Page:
5 Hacks for Healthy Eating on a Budget October 18, 2016

by Tips & Tricks

Hey Fresh Fam, it’s Alex from the Social Media team here to prove that healthy eating doesn’t have to break the bank.

I speak from personal experience as a Certified Personal Trainer with a background in Dietetics when I say that in a world full of dollar menus and ingredient lists with words you can’t pronounce, there are healthy, home cooked meals waiting to be made. Eating healthy shouldn’t cost a fortune, and luckily it doesn’t have to. Just follow these simple hacks for healthy eating on a budget.

Healthy Eating on a Budget-HelloFresh

1. Grocery Store Cunning

A little grocery store cunning can go a long way. Focus on the perimeter to load up your cart with fresh produce, lean meat, eggs, whole wheat bread, and dairy. Look for any sale signs that may save you a few bucks here and there along the way ($10 savings per week = $520 saved per year).

2. ‘Tis the Season

Healthy Eating on a Budget-butternut-squash-flatbread-HelloFresh

Winter citrus, spring apricots, summer strawberries, and autumn apples give each season a unique, nostalgic feeling. Buying produce in season is the tastiest way to save money, introduce a variety of nutrients to your diet, and get you out of your recipe rut.

RECIPE: Harvest Flatbread with Butternut Squash, Apples, and Sage

3. Grow It Yourself

Healthy Eating on a Budget-home-garden-HelloFresh

A little garden in your backyard or terrace can yield pounds of fresh produce every year.  Your meals can’t get more homemade than that.

READ MORE: DIY windowsill garden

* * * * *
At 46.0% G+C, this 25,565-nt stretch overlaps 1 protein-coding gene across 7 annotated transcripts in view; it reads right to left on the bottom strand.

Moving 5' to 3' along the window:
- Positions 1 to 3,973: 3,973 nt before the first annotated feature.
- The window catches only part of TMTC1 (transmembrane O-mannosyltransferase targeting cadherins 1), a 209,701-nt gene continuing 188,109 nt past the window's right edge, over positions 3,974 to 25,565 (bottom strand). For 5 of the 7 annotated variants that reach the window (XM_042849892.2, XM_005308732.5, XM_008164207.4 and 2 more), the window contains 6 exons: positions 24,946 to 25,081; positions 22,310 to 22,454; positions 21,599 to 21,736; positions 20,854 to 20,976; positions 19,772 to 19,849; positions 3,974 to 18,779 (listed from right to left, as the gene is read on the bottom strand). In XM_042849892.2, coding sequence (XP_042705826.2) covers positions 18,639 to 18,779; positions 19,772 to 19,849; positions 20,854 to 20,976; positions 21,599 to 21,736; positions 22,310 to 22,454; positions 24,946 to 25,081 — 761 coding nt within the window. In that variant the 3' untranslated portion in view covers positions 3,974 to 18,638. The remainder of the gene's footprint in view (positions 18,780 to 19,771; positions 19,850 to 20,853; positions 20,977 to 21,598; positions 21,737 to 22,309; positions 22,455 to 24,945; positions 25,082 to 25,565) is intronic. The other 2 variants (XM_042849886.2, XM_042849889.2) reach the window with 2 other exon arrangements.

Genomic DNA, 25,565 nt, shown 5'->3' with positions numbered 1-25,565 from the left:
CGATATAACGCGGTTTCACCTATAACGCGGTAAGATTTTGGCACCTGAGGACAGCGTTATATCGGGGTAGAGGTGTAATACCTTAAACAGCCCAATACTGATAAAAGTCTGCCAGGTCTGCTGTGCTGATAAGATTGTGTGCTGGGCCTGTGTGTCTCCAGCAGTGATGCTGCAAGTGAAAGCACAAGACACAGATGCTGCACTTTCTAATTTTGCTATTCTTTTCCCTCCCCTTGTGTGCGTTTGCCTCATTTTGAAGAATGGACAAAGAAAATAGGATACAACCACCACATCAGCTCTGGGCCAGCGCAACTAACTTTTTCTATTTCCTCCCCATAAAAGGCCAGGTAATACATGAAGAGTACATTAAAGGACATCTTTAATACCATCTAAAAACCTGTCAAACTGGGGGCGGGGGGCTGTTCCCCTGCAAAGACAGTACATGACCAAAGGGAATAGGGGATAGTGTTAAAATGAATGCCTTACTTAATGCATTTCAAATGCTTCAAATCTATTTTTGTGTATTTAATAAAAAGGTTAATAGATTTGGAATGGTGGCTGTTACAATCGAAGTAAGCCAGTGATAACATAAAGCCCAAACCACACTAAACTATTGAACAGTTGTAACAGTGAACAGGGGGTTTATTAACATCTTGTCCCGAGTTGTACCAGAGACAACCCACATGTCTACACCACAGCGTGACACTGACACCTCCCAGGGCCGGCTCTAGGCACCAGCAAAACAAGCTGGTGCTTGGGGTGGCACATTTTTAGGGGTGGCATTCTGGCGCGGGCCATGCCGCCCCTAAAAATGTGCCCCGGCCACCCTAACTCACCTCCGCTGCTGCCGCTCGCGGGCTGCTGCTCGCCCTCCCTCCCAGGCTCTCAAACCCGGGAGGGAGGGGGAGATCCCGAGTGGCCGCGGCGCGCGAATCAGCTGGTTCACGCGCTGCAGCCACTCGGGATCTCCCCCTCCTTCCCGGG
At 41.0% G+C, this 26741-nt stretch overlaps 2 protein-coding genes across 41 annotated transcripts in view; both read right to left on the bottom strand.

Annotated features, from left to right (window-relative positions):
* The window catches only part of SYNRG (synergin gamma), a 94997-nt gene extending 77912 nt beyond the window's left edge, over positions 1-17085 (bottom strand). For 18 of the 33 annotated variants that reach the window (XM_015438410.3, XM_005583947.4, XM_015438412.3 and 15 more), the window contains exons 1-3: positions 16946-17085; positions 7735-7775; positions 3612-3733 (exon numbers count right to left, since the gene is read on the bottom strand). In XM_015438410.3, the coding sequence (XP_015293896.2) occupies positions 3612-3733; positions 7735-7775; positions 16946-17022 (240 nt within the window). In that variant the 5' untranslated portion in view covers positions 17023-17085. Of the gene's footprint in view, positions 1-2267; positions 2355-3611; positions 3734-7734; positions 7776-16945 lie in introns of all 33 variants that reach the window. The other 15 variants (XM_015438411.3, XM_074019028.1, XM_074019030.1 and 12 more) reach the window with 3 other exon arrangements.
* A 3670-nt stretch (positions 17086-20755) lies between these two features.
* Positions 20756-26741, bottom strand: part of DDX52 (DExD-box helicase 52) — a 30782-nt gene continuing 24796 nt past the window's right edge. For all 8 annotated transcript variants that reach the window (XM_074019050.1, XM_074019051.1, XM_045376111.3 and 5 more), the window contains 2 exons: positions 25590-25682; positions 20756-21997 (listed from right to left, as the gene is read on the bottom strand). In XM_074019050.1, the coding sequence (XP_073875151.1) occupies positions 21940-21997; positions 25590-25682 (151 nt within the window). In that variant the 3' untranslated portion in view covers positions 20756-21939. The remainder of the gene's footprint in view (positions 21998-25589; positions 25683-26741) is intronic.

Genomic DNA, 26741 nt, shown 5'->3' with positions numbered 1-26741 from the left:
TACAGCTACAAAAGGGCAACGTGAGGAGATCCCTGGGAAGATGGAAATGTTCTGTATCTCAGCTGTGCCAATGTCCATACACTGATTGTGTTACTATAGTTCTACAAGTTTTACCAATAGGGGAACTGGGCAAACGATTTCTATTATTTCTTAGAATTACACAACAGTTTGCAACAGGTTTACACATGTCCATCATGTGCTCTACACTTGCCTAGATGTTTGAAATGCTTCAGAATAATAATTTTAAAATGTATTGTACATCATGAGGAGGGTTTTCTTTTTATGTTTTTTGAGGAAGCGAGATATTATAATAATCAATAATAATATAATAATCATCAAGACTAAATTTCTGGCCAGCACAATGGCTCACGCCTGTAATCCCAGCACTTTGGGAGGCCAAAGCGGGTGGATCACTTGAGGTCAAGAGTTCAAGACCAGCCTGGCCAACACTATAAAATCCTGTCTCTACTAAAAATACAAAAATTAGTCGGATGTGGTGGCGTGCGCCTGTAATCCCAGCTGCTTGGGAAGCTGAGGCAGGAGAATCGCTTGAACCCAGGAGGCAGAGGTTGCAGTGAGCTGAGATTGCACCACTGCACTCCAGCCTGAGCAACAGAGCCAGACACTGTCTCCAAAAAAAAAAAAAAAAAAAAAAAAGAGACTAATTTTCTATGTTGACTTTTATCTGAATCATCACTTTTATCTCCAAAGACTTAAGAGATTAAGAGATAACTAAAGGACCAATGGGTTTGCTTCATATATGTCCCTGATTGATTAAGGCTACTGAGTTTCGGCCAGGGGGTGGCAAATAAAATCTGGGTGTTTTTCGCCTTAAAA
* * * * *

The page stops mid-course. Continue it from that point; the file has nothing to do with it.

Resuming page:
4. Plan Ahead

Buying lunch everyday could cost you as much as a tropical get-away! $15 for lunch every work day, by the end of the year, adds up to $3900! Meal prepping today could mean drinking out of freshly cracked coconuts tomorrow.

READ MORE: Weeknight Meals Made Easy

5. Get More Nutritional Bang For Your Buck

Healthy Eating on a Budget-beans-HelloFresh

Keep your wallet and your stomach full by buying inexpensive, nutrient-dense plate fillers like beans, chickpeas, brown rice, fresh spinach, non-fat Greek yogurt, or lentils. Meals like chili, parfaits, and salads are very filling because they’re a hodgepodge of nutritionally packed, inexpensive ingredients.

For example, if you replace a bag of chips per day ($1.00/bag) with a homemade side of crispy chickpeas or black beans ($0.10/serving), you would save $328.5 annually. Instead of 15 grams of fat, 15 grams of carbs, 1 gram of fiber, and 2 grams of protein with the chips, you would get 1.5 grams of fat, 23 grams of carbs, 8 grams of fiber, and 7 grams of protein with beans.

RECIPE: Smoky Beef and Poblano Chili

Speaking of beans, if you liked this post, we think you’ll love our hummus recipes too!

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1 comment

Shari says:

Love this! Thanks

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